The Saarland Guards take down the Customs sign between two neighboring countries
Chancellor Adenauer in the Saarland
It has been nearly twenty years since the Berlin Wall fell and two Germanies were reunited. In our recounting of this post-war German history, we often forget at least one other important event: The 1957 Kleine Wiedervereinigung (or small reunification) between Germany and the Saarland.
To that point, the Saarland had been one of the world’s most hotly disputed areas. Occupied by the French during the Napoleonic Wars, the Saarland was where the first shots of the Franco-Prussian War were fired. After this, the Saar became German until WWI, after which Britain and France established a nominally independent occupation government, sanctioned by a 15 year League of Nations mandate.
When this expired in 1935, a plebiscite returned the Saarland to Germany, and twenty years later, in a similar referendum, two thirds of the Saarland voted against autonomy and for the reunification with Germany. Thus on 1st January 1957, it was returned to German control for the second time in 22 years.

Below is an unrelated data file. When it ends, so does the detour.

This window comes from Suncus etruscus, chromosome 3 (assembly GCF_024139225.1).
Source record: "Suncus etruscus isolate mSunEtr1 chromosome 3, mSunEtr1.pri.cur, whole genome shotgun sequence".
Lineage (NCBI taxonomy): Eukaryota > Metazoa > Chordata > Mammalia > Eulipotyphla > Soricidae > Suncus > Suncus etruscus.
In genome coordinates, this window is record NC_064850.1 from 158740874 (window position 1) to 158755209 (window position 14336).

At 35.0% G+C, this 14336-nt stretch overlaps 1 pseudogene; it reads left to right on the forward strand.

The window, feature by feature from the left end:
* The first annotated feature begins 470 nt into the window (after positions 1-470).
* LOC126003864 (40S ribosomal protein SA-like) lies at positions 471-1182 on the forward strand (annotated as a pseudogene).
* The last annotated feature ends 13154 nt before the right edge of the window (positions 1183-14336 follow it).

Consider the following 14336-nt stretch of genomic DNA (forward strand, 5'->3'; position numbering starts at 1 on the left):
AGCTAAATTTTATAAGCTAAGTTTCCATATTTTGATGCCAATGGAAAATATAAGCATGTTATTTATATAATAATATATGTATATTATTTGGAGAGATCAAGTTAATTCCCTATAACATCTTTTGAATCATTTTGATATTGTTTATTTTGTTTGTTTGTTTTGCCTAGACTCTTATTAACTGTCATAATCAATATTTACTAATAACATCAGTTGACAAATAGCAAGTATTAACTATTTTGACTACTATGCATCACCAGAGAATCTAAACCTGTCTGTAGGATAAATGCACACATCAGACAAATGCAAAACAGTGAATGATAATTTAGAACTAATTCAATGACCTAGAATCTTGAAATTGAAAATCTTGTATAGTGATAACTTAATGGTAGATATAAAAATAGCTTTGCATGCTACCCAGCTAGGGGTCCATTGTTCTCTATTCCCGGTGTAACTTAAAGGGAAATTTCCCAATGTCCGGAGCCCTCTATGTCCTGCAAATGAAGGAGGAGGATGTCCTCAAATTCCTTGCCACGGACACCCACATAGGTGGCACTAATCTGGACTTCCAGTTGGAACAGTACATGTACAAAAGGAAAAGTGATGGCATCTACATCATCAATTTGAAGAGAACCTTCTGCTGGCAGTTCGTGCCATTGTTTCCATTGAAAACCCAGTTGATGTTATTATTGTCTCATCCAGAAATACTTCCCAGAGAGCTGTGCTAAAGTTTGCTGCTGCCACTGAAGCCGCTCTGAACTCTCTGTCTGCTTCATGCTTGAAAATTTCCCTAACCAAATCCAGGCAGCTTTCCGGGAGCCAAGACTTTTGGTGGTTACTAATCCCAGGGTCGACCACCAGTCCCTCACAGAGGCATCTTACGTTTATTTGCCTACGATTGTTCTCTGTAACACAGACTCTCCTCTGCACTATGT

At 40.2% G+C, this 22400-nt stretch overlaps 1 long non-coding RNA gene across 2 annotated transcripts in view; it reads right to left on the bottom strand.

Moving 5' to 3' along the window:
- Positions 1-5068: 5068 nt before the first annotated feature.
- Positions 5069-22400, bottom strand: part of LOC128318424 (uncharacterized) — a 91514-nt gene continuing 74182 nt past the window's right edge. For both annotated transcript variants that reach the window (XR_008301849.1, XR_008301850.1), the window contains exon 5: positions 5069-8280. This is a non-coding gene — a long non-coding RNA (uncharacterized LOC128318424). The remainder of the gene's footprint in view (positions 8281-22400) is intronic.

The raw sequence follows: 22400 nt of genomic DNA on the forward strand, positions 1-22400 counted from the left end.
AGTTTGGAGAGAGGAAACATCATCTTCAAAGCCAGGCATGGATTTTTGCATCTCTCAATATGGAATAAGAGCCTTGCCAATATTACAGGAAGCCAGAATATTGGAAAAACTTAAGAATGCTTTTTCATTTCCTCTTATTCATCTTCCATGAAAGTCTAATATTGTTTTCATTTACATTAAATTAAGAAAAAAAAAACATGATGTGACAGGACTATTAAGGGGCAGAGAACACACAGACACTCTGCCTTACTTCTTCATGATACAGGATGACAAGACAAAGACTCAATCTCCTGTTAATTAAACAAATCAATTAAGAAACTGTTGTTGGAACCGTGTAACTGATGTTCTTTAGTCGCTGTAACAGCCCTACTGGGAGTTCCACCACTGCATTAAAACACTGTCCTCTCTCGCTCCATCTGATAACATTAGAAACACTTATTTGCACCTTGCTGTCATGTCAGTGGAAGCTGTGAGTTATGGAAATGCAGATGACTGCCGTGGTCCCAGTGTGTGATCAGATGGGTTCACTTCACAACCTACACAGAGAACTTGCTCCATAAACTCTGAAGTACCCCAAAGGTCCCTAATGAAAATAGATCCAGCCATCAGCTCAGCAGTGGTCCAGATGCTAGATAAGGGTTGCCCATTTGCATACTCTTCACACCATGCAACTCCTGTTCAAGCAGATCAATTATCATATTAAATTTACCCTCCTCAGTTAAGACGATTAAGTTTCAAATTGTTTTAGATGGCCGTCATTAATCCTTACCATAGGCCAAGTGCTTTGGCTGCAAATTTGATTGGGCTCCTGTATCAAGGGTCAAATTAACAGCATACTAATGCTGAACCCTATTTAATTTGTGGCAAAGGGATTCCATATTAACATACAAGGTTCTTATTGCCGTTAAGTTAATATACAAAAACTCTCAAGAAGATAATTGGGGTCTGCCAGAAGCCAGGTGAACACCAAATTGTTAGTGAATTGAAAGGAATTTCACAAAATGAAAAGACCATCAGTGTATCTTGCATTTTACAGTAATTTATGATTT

The Saarland joins as the tenth state in the Federal Republic. Visiting the state, which rolled out the red carpet for him, West German Chancellor Konrad Adenauer said he hoped Germany’s “lost” territories in the East might some day follow the example of the Saar. They did.
(Between 1945-1957, the Saarland had its own separate sports teams, and represented autonomously in the Olympics and other competitions. It was ruled by a Minister-President, who at the moment of its reunification was Adenauer’s close friend, Hubert Ney, above, directly behind Adenauer).
the Minister-President oversaw the last lowering of the independent Saarland’s flag